They must act to end this violence so that doctors and nurses can provide life-saving care and international organizations can help deliver vaccinations and related medical care.” 

Resolution on ceasefires 

Myanmar’s military seized power in February, sparking countless pro-democracy protests across the country which were met with violent crackdowns, and widespread human rights abuses. 

Mr. Andrews said the junta has murdered at least 931 people, while some 5,630 others are being held in arbitrary detention where they are at risk of coronavirus infection.

Another 255 people have been sentenced for “trumped up crimes”, he added, with 26, including two minors, being sentenced to death. 

In February, the UN Security Council passed a resolution calling for ceasefires in all conflict areas so that COVID-19 vaccinations could take place, and to allow safe and unhindered access for humanitarians and medical personnel. 

“This resolution represented a principled framework to address the outbreak of COVID-19 in States experiencing unrestrained violence.  

Given this escalating crisis, these demands must now be focused specifically on Myanmar.  

Doing so will save untold numbers of lives,” said Mr. Andrews. 

Of course, the best outcome would be for the junta to stand down so that a legitimate civilian government can lead a coordinated response to the COVID-19 crisis,” he added.  

“But in the immediate term, the junta’s relentless attacks and detentions must end. For this to be possible, the people of Myanmar need the UN and its Member States to step up with strong, principled action.”  

Special Rapporteurs, like Mr. Andrews, are appointed by the UN Human Rights Council to monitor specific countries or thematic issues.   

They serve in their individual capacity and are not UN staff, nor do they receive a salary from the Organization according UN News.

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United Nations: ‘Lack of global solidarity’, slow vaccination rates put Indonesia in COVID glare.

A “lack of global solidarity” including the hoarding of vaccines by richer nations as well as slow vaccination rate has contributed to Indonesia becoming the epicentre of the COVID-19 outbreak in Asia, according to the UN’s top official in the country.

Indonesia, like many of countries in South East Asia, had until recently been successful in mitigating the worst health impacts of COVID-19; some form of physical distancing measures have long been in place.

Since taking up my post here in Indonesia in October 2020, I’ve only met most of my colleagues on screen and have almost entirely avoided Jakarta’s notorious traffic jams.

Still, the non-health impacts of the pandemic are stark.

Indonesia has made remarkable progress in alleviating poverty over the past decade, but COVID-19 has set back some of those vital gains.

As elsewhere, COVID-19’s economic burden has fallen disproportionately on women, and other marginalized groups.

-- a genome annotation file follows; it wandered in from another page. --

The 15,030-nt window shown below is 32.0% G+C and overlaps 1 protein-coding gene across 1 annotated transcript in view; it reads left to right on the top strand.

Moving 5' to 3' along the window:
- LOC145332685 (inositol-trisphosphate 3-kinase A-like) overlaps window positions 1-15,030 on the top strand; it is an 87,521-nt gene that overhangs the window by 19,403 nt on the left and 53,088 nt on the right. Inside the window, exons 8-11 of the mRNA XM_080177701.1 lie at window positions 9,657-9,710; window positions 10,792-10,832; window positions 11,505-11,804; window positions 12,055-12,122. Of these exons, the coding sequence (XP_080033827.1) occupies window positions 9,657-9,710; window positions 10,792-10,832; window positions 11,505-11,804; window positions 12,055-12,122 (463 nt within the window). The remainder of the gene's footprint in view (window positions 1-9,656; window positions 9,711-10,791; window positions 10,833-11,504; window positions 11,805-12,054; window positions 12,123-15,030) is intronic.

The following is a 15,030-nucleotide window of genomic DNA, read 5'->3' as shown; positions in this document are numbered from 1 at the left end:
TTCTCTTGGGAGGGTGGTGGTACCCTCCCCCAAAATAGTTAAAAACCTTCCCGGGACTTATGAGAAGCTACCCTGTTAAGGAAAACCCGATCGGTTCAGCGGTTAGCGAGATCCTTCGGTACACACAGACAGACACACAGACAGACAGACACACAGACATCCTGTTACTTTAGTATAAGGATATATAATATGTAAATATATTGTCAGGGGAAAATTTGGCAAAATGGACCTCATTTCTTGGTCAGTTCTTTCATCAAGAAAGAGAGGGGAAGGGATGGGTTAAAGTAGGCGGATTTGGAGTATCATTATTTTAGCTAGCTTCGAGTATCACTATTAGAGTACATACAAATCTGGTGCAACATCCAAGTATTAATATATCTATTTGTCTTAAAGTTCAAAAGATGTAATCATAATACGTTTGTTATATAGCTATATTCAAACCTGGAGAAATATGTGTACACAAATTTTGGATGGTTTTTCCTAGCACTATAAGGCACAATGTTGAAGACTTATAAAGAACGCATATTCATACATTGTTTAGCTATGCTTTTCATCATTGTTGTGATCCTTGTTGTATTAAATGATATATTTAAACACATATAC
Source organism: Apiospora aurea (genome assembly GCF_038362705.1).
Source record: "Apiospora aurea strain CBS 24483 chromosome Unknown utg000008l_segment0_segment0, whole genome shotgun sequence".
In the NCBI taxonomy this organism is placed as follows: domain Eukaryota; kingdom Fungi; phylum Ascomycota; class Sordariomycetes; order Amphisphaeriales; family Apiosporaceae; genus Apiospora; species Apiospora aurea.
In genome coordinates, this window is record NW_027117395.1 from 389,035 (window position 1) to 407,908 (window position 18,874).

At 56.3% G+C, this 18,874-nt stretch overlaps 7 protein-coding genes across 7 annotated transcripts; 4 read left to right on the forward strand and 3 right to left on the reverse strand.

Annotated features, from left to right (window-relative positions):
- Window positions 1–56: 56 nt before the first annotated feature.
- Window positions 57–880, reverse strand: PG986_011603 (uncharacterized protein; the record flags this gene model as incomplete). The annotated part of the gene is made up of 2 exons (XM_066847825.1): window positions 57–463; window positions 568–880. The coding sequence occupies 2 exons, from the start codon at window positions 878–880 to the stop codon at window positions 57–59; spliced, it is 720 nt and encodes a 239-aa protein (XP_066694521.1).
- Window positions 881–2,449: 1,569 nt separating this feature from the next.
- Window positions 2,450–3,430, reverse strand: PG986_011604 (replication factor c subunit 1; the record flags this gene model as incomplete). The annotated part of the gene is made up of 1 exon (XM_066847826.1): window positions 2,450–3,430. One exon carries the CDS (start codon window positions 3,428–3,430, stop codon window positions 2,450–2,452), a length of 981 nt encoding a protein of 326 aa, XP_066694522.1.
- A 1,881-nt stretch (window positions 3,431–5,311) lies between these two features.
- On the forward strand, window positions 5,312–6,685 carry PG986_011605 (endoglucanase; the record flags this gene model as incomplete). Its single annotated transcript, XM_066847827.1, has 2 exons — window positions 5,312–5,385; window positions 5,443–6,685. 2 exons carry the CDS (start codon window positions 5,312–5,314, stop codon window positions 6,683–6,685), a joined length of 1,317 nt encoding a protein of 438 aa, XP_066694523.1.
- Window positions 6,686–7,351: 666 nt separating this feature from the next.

Since May, however, the health crisis has become increasingly urgent. New COVID-19 cases have risen five-fold over the past month.

On July 17, Indonesia reported more new daily infections than both India and Brazil, causing multiple news outlets to dub it Asia’s new COVID-epicentre.

And on July 21, the UN’s World Health Organization there had been more than 77,500 deaths in the country.

Indonesia’s total of some 3 million confirmed cases is still far below the more than 31 million India has recorded since the start of the pandemic.

But comparisons have inevitably been made with India’s tragic spring surge. In some areas, overflowing hospitals have been forced to turn away patients and volunteer groups have mobilized to locate oxygen tanks and build coffins.

How did things get so bad so quickly?

It’s down to several factors. The surge is being driven by the highly transmissible Delta variant and we’re also seeing rising case numbers across the region and in many other countries. But on a deeper level, there just hasn’t been a sense of collective wisdom during the pandemic.

The same oversights that occurred in one country were repeated in another. Global experience has demonstrated that strict enforcement of public health measures is critical to containing outbreaks, and that these measures must be guided by accurate surveillance of the transmission of the virus. That didn’t happen in India. What we are seeing here in Indonesia is also in part a result of mass gatherings and travel when the rate of infection was still high.

On top of that, vaccinations haven’t been rolled out quickly enough. As of July 17, six out of every hundred people among Indonesia’s population of 270 million had received two doses of COVID-19 vaccine, with low coverage among the elderly and other vulnerable groups.

Indonesia has secured a relatively good supply of vaccinations, including from the COVAX facility—which is supported by organizations such as WHO and UNICEF—and is ahead of other countries in the region.

But there has been a global lack of solidarity despite the UN Secretary-General’s calls for equitable vaccine access.

Rich countries hoarded vaccines.

As sad as it is, Indonesia is certainly not the worst off; only 1.1 per cent of people in low-income countries have received at least one vaccination dose according UN News.

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Coronacrisis to push global unemployment over 200 million people in 2022.

The economic crisis caused by the COVID pandemic is expected to contribute to global unemployment of more than 200 million people next year, with women and youth workers worst-hit, UN labour experts said on Wednesday according UN NEWS:

The International Labour Organization (ILO) also maintained in a new report that although the world’s nations “will emerge” from the ongoing health crisis, “five years of progress towards the eradication of working poverty have been undone” nonetheless.

“We’ve gone backwards, we’ve gone backwards big time,” said ILO Director-General Guy Ryder. “Working poverty is back to 2015 levels; that means that when the 2030 Sustainable Development Agenda was set, we’re back to the starting line.

The worst-affected regions in the first half of 2021 have been Latin America and the Caribbean, Europe and Central Asia, all victims of uneven recovery.

Unemployment over 200 million people in 2022

The Geneva-based organization also projected a “jobs gap” increase of 75 million in 2021, which is likely to fall to 23 million in 2022 – if the pandemic subsides.

The related drop in working-hours, which takes into account the jobs gap and those working fewer hours, amounts to the equivalent of 100 million full-time jobs in 2021 and 26 million in 2022.

Mr. Ryder said: “We need a comprehensive and co-ordinated strategy, based on human-centred policies, and backed by action and funding.

There can be no real recovery without a recovery of decent jobs.”